Sometimes the stories you envision are not the stories you write.
This is such a case.
A few weeks ago, while out fishing and paddling in my kayak, I saw some turtles basking on a log. It was midday and the fish weren’t biting, so I unpacked my camera and went for a closer look.
But they were nervous little guys. They sat and stared and sat and stared and sat and stared, then ultimately plopped into the water whenever I got too close.
For a while, anyway.
Eventually, one stuck around just long enough for a few shots.
They turned out pretty well, too. So I intended to find out what kind of turtle it was and do a little story about how, when and where to look for more of them.
That’s when things got confusing.
Back home, I started comparing my photos to pictures of turtles native to Pennsylvania, where this one had been lazily soaking up the sun. It was hard to pin down.
It looked a little bit like this species and a little bit like that one. But it didn’t seem to match up with anything exactly.
So I put out a plea for help, contacting herpetologists with the Pennsylvania Fish and Boat Commission.
Their answer was a shocker.
They identified the turtle as a Peninsula Cooter. It’s a species native to Florida, with records of it mostly limited to points from Jacksonville south.
So how the heck did it wind up in a lake an hour east of Philadelphia?
Call it another case of pets gone wild.
All across the country, critters that aren’t supposed to be roaming the forests, fields, swamps, lakes and rivers of North America – from goldfish to red-eared sliders to Asian carp to Burmese pythons to, yes, Peninsula cooters – are in fact out there. Always, it’s because someone dumped them there.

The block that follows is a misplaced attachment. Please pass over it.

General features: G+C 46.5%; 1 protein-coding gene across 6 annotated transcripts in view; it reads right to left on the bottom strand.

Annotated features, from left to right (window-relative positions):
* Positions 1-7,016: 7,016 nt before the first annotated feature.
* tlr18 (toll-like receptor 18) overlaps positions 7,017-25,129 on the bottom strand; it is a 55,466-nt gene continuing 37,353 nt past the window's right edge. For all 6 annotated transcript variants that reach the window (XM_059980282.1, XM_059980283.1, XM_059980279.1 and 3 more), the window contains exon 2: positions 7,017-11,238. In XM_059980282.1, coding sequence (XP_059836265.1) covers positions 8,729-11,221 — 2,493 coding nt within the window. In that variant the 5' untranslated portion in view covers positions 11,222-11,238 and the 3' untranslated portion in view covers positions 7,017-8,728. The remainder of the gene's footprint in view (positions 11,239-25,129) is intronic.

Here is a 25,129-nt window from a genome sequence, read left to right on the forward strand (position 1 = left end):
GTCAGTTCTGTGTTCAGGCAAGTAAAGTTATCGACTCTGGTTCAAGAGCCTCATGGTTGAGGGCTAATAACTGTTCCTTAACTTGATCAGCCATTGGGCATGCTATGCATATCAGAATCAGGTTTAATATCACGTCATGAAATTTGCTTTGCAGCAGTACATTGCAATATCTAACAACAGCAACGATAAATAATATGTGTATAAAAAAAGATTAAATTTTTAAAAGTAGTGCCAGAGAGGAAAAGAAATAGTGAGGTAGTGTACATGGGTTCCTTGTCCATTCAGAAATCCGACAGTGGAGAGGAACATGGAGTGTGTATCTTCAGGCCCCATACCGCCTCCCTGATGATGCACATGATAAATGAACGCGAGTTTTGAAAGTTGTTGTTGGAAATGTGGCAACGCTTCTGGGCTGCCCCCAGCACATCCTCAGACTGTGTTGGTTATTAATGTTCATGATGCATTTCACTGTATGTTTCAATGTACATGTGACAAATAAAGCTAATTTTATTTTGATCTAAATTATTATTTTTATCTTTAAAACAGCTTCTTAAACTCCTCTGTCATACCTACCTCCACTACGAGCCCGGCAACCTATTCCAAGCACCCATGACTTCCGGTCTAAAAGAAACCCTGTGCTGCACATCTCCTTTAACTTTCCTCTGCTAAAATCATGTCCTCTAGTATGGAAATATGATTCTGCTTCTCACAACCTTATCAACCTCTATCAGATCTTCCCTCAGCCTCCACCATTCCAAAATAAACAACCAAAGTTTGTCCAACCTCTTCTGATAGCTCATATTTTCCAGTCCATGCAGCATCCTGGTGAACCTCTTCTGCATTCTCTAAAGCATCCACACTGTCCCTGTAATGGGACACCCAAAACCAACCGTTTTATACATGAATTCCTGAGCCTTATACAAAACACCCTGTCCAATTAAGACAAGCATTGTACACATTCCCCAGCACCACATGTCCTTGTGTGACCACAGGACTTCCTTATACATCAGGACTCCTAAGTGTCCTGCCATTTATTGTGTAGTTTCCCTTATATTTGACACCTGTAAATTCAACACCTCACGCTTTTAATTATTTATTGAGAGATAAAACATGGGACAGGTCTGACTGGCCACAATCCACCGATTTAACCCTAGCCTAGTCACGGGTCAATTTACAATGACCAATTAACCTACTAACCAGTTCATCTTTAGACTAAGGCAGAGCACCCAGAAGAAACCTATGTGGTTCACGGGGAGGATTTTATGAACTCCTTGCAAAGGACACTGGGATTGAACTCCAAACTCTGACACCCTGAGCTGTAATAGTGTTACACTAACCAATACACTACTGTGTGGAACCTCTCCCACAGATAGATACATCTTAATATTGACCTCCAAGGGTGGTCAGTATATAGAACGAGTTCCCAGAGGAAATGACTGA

That’s not good.
“Invasive species are wreaking havoc in every corner of the world, causing $1.4 trillion in damage annually. In the United States, 42 percent of threatened and endangered species are at risk due to invasive species, and the situation is only getting worse,” says the Endangered Species Initiative.
Invasives are defined as “organisms that have been introduced into an area where they don’t belong, and are negatively impacting the ecosystem, the economy, and human health.”
Some varieties, like the pythons eating everything from deer on down in Florida’s Everglades, seem obviously bad news.
But releasing even smaller creatures, like turtles, is problematic, too.
“Many people think it is harmless to drop aquarium fish, frogs or turtles into local ponds. However, animals from the pet trade don’t appreciate the gesture (and in many cases, it’s illegal),” says the Rhode Island Department of Environmental Management.
Many introduced species aren’t equipped for the conditions they’ll face and suffer and die, it added.
Beyond that, though, there are a whole host of reasons why releasing pets into the wild is bad, even if – and sometimes because – they survive, said Kathy Gipe, a herpetologist and nongame biologist with the Fish and Boat Commission.
The potential for disease transmission is one.
“Many bacteria and viruses known to be common in pet turtles can have a big impact on animals that have not been previously exposed, the first and foremost being Ranavirus,” Gipe said.
Non-native species typically end up competing for habitat and food with the varieties that are to be here. And sometimes, they win.
“The red-eared slider is a particularly successful and aggressive turtle in our pond and river environments,” Gipe added.
Every state has some kind of law or regulation on the books prohibiting the release of pets and non-native wildlife.
Obviously, though, folks aren’t getting the message. There may already be enough Peninsula cooters in southeastern Pennsylvania nowadays, for example, to sustain a breeding population, Gripe said.
That’s too bad.
I’ve nothing against cooters, mind you. But they have their place and it isn’t here.
Hopefully, the next turtle basking on a log is a native one.
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